SpaceX to launch another used Dragon Capsule to space station

Source: Xinhua| 2017-10-30 07:39:16|Editor: Song Lifang
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LOS ANGELES, Oct. 29 (Xinhua) -- The U.S. National Aeronautics and Space Administration (NASA) is targeting no earlier than December for SpaceX's 13th cargo mission to International Space Station (ISS), using another refurbished Dragon capsule.

The uncrewed Dragon that will launch on a Falcon 9 rocket was flown on SpaceX's sixth commercial resupply mission (CRS-6) to station for NASA, which lifted off in April 2015. The capsule came back to the Earth for soft, parachute-aided ocean splashdowns.

This is not the first time SpaceX flys a used Dragon. On June 3, a Falcon 9 launched a capsule whose first ISS mission came in September 2014.

Such activities are part of company founder and CEO Elon Musk's effort to develop fully and rapidly reusable spaceflight systems, which may revolutionize space exploration by dramatically cutting its cost.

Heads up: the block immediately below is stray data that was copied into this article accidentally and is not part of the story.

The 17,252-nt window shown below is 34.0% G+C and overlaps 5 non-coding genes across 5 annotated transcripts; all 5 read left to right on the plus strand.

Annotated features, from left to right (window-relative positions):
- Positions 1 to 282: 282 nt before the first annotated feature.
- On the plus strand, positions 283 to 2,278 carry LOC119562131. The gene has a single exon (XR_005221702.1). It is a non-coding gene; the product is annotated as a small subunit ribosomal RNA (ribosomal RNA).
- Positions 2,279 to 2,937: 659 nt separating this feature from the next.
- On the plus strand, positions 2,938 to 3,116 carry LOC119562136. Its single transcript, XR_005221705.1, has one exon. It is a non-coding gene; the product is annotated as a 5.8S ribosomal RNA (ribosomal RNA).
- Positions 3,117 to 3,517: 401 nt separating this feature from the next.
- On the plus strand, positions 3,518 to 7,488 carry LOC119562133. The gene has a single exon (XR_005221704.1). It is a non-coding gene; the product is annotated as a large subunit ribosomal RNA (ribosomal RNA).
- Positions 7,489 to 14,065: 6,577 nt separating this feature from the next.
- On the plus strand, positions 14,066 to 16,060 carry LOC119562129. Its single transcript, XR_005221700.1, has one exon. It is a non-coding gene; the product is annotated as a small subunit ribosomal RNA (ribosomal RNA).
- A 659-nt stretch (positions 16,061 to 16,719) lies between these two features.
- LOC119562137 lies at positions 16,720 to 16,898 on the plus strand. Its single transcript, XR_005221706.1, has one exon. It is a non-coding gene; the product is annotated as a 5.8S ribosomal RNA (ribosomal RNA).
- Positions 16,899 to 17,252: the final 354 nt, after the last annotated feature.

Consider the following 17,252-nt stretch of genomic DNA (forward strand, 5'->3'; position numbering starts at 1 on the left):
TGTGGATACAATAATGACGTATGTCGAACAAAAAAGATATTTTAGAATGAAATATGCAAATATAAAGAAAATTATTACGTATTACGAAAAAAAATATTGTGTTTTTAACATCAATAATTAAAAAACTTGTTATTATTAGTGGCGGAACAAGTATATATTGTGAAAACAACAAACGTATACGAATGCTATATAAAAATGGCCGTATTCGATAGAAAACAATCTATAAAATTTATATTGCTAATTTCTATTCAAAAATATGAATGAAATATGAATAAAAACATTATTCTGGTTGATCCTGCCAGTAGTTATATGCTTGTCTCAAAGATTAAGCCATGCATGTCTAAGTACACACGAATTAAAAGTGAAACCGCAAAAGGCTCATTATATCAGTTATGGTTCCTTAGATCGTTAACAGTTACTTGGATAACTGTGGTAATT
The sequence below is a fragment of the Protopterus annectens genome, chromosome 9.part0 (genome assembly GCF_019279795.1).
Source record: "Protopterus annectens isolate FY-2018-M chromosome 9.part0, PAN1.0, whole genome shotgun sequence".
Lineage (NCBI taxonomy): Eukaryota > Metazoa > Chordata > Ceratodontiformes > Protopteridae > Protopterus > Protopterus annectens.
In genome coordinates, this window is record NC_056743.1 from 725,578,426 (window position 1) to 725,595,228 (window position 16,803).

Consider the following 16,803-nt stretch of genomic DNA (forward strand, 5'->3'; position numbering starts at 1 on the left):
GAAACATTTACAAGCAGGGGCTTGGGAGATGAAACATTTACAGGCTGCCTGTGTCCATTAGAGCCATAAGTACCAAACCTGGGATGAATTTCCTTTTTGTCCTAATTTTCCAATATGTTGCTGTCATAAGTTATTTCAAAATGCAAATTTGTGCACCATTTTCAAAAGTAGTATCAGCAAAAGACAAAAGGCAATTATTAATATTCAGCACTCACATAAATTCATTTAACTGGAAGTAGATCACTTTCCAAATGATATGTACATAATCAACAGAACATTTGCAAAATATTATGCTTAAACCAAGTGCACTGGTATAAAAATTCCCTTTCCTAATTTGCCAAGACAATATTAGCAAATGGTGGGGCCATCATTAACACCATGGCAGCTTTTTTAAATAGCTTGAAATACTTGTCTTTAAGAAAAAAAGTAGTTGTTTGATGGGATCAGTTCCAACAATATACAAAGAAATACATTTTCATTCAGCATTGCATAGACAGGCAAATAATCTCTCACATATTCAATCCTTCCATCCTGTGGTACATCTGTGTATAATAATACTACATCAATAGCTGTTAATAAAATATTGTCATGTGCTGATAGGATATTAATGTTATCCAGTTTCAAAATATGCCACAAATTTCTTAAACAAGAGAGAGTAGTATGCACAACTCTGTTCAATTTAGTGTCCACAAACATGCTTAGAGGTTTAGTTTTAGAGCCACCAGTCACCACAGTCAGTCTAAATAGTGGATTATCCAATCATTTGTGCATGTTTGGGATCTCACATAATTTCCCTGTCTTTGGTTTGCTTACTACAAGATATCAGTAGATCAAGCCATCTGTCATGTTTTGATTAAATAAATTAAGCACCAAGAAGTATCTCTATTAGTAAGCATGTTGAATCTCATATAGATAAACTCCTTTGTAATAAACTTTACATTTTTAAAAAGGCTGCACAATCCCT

The Falcon 9's first stage is reusable as well. The California-based company has successfully landed these boosters 18 times during orbital missions.

Most recently on Oct. 11, SpaceX successfully launched the EchoStar 105/SES-11 payload from Launch Complex 39A (LC-39A) at NASA's Kennedy Space Center, Florida. Following stage separation, Falcon 9's first stage successfully landed on the "Of Course I Still Love You" droneship, which is stationed in the Atlantic Ocean.

The launch will also mark the return to service of Space Launch Complex 40 at Cape Canaveral Air Force Station in Florida, according to the U.S. space agency.

The pad has been out of commission since September 2016, when a SpaceX Falcon 9 rocket exploded there during a routine prelaunch test.

The California-based company has been making contracted ISS resupply runs for NASA using Dragon and the Falcon 9 for five years. This is the 13th SpaceX mission under NASA's Commercial Resupply Services contract.

In addition to supplies and equipment, Dragon will carry a number of interesting payloads on the upcoming mission to the space station, including a NASA instrument called Total and Spectral Solar Irradiance Sensor, or TSIS-1, which will measure the Sun's energy input to Earth, and a fiber optic payload.

Also manifested on this flight is an investigation sponsored by the Center for the Advancement of Science in Space known as Biorasis, Glucose Biosensor, which seeks to improve the accuracy of a wireless medically implantable continuous glucose biosensor for day-to-day diabetes management, said NASA.